Devil May Cry HD Collection Review
Developed by Capcom, Devil May Cry is yet again getting the remaster treatment, this time bringing it up to speed with the PlayStation 4. The series, of course, follows the son of Sparda, Dante, as he jumps, shoots, slashes, and sasses his way through hordes of demons and horrible creatures. Devil May Cry is a series that sits fondly in the memory of its fans and having survived since its release in 2001, the series has only gotten better with each successive game. Dante himself has made notable appearances in other games such as PlayStation All-Stars, Project X Zone, and Shin Megami Tensei: Nocturne to name a few. Yes, Capcom’s favorite smart-mouthed demonic-entity is bringing the original trilogy to modern consoles, but the important question here is: How well has it aged? 17 years is a long time to not change, so do we still wear the nostalgia goggles of Devil May Cry or was the series really that good?
The first entry, simply titled Devil May Cry, was the first time Dante’s leather boots hit the pavement. While his smart-assed personality pops up right from the start, we won’t see his true potential as a wisecracking egotistical demon hunter for a few games. The immediate and prevalent feature of the game is the camera. Much like the early Resident Evil games, Devil May Cry has stationary cameras that change as Dante explores his surroundings. It gives it a cinematic feel, but I constantly found myself trying to turn the camera to no avail. It sits somewhere between the Resident Evil and God of War cameras, and this posed some serious and frustrating problems early on as I tried to navigate some areas – particular in combat. Not having a decent dodge mechanic, double jump, or varied combat options also felt awkward at first but I soon found my rhythm again. While I was able to find a decent groove, combat did feel stiff and dull, and taking on Phantom felt like much more of a chore than it did in my youth.
“Devil May Cry 3 was exactly what I remembered it to be: fun, fast, edgy, and cheesy.”
Jumping into the sequel, Devil May Cry 2 was a drastic improvement. The camera could be slightly adjusted in some cases, the movement was more fluid, and the beloved double jump was back in my grasp. This felt a lot more comfortable. Not only could Dante dodge easier, but I no longer had to hold down the aim button to shoot – which also complicated movement in the previous game. Capcom feels like it found its stride with Devil May Cry 2 and went a slightly more dark-humor tone, abandoning the almost cut and paste Resident Evil feel of the first game. I can’t say I am a fan of his character model – looking more like Fabio than anything – and Dante for some reason is devoid of character. The wisecracking is all but gone and instead, we are left with sheer stoicism, but the game is much more forgiving than its predecessor when it comes to boss battles.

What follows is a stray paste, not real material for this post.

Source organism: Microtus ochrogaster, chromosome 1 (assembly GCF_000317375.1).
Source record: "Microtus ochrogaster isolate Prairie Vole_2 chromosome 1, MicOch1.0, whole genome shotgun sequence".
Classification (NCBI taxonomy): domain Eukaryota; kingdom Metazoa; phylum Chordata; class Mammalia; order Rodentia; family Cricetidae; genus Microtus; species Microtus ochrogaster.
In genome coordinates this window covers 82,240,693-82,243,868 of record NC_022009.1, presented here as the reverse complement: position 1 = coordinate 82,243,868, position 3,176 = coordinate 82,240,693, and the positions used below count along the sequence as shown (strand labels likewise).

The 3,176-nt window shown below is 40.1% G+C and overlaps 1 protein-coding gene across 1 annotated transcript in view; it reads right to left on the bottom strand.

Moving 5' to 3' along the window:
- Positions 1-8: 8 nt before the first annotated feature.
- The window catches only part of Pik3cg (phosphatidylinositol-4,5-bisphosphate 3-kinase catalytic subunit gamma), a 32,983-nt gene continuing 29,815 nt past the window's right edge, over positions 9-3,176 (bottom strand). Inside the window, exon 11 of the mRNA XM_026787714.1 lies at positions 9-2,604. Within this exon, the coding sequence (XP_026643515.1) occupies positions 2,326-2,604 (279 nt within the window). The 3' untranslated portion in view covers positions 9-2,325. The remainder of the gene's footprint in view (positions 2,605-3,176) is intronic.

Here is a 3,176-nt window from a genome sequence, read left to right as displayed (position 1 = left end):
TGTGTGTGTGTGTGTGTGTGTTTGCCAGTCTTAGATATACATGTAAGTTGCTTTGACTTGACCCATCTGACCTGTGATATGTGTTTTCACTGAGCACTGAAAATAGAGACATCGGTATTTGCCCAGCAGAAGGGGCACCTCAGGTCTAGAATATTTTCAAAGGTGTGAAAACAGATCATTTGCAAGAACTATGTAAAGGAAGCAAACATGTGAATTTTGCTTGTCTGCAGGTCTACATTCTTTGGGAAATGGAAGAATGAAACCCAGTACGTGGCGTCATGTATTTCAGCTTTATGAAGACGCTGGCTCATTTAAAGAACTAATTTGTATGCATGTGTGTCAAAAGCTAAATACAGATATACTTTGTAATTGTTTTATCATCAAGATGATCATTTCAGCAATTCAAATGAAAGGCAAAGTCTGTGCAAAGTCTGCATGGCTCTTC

Finally, Devil May Cry 3 was exactly what I remembered it to be: fun, fast, edgy, and cheesy. Dante’s ego shines through, the combat is quick and varied, he has multiple combat styles to choose from, and it’s just overall a more enjoyable experience. After a few missions, I had to take a break because my hand simply couldn’t keep up with the trigger pulling for long periods of time, as you’ll want to shoot anything that moves while you close the gap to hack and slash enemies to bits. Capcom honestly could have remastered only Devil May Cry 3 and put some time into updating its graphics and I would have been happier than receiving a port of the trilogy.
“While there is something to be said for maintaining the original game, calling it a remaster really ought to have some modern comforts.”
As a remastered collection, don’t expect a whole lot to change: calling it an HD collection is fairly generous as its simply been cleaned up to run on HD systems – these still feel like PS2 games. The gameplay of eachone feels varied but familiar, and it’s actually great to have all three together to see the progression of the series as a whole – not just as a narrative but as the series itself grew and adapted.
Is the screen too dark? The menu tells you to turn up the brightness on your TV. Want to swap games? There is no title screen, you have to close down the game and reboot. Button mapping? Nope. While there is something to be said for maintaining the original game, calling it a remaster really ought to have some modern comforts. Cutscenes remain unskippable, so dying in a boss fight means you get to sit through the entire dialogue again, and not implementing some form of camera control can detract from the experience. The latest entry in the Devil May Cry franchise may have received a lot of slack for its new take on Dante, but it was actually a very solid title that brought the series up to modern gaming standards.
Devil May Cry: HD Collection is a fun walk down memory lane, and a great opportunity to see the growth a series takes throughout its entries. While each game is enjoyable in a different way, they still remain simple ports as opposed to receiving a proper remaster treatment. Fans of the series will enjoy being able to play these games again, however the more time I spent playing them, the more I simply wanted to play the 2013 entry. The gameplay and controls do stand up to the test of time, but without getting any sort of solid changes or updates it didn’t hold my attention or interest as much as it did 17 years ago. While it was fun to see Dante again, if you aren’t already a fan of Devil May Cry you might be better off starting with DMC: Devil May Cry and letting these previous entries go.
**PS4 code provided by the publisher**
- Fast Paced
- Dante Is Back
- Notable Series Progression
- Camera Angles (DMC 1)
- Boring Dante (DMC 2)
- No Camera Controls